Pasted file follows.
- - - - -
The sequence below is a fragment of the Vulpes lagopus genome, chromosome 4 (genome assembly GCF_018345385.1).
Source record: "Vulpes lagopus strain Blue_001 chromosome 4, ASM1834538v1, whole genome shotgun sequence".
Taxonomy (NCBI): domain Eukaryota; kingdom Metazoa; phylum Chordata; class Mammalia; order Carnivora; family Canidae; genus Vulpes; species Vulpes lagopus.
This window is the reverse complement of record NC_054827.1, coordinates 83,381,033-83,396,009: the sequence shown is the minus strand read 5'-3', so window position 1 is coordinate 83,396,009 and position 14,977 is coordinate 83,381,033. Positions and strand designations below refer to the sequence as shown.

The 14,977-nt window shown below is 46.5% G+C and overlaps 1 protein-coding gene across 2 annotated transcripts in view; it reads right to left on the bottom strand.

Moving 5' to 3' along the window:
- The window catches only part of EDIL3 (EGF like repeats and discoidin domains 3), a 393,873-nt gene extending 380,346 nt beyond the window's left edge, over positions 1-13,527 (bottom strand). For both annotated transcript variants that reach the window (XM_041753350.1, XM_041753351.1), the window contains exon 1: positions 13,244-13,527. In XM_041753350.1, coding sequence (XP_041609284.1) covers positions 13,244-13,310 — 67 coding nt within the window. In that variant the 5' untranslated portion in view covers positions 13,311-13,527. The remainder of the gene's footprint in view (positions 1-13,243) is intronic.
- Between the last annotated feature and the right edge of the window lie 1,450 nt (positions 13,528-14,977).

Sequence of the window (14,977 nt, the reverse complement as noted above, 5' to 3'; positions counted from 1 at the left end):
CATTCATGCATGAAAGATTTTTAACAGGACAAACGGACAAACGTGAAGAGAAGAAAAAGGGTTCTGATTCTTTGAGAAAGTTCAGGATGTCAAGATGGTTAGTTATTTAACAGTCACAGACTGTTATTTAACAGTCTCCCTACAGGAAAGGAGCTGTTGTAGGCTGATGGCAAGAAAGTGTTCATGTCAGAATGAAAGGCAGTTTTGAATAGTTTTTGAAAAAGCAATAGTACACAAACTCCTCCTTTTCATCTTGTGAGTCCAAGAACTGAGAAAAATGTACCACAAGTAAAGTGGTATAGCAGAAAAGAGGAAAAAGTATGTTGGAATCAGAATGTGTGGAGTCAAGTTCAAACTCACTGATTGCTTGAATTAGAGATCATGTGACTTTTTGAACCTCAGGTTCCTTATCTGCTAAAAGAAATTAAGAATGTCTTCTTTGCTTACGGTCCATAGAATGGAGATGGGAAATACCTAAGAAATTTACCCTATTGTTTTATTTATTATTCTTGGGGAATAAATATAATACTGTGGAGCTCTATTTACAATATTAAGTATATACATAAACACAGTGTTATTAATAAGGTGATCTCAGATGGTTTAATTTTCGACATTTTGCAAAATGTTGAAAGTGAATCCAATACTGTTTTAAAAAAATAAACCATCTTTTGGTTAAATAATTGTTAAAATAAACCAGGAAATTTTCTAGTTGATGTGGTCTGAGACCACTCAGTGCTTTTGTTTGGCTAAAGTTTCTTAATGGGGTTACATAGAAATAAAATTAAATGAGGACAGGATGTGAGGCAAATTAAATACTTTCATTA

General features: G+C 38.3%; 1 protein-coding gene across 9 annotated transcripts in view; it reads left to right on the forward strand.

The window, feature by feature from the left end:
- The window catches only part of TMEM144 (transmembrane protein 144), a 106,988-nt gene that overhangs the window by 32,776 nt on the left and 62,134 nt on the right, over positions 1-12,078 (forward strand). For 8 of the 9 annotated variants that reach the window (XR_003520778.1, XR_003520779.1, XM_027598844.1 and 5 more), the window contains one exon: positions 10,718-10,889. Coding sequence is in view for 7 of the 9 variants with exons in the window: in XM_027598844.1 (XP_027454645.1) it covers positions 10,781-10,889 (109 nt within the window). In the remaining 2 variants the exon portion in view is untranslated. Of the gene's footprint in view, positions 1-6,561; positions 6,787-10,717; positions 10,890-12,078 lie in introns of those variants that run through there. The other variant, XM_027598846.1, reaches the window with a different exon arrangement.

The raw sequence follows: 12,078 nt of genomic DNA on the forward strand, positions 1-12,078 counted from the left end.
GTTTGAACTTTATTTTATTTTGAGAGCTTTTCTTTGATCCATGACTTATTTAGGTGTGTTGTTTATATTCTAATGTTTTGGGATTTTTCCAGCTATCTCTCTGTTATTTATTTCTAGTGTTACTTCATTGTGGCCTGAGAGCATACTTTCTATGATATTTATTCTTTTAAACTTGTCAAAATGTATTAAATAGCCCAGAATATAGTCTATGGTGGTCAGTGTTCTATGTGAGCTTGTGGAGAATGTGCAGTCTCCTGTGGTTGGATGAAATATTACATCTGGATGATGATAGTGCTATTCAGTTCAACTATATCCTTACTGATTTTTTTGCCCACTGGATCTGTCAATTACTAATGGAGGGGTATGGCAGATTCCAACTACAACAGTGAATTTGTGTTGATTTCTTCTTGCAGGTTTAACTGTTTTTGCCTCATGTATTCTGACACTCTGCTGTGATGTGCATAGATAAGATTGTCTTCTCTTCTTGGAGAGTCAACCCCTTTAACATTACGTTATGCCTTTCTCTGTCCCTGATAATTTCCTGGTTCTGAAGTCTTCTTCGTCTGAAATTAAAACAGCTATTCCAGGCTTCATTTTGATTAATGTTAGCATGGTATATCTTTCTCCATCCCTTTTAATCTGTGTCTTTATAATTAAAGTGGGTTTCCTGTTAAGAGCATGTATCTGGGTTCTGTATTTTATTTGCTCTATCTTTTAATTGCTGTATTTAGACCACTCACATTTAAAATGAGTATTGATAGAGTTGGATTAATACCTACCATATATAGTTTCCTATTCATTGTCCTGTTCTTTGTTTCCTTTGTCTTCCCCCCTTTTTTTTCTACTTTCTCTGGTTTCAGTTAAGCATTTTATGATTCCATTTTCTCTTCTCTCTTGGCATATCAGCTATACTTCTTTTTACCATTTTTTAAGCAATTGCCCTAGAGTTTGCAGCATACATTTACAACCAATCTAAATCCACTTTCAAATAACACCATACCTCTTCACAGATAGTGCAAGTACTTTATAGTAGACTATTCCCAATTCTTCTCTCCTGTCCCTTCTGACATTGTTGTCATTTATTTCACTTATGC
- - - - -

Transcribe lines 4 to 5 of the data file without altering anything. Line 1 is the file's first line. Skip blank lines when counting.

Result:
This window is the reverse complement of record NC_054827.1, coordinates 83,381,033-83,396,009: the sequence shown is the minus strand read 5'-3', so window position 1 is coordinate 83,396,009 and position 14,977 is coordinate 83,381,033. Positions and strand designations below refer to the sequence as shown.

The 14,977-nt window shown below is 46.5% G+C and overlaps 1 protein-coding gene across 2 annotated transcripts in view; it reads right to left on the bottom strand.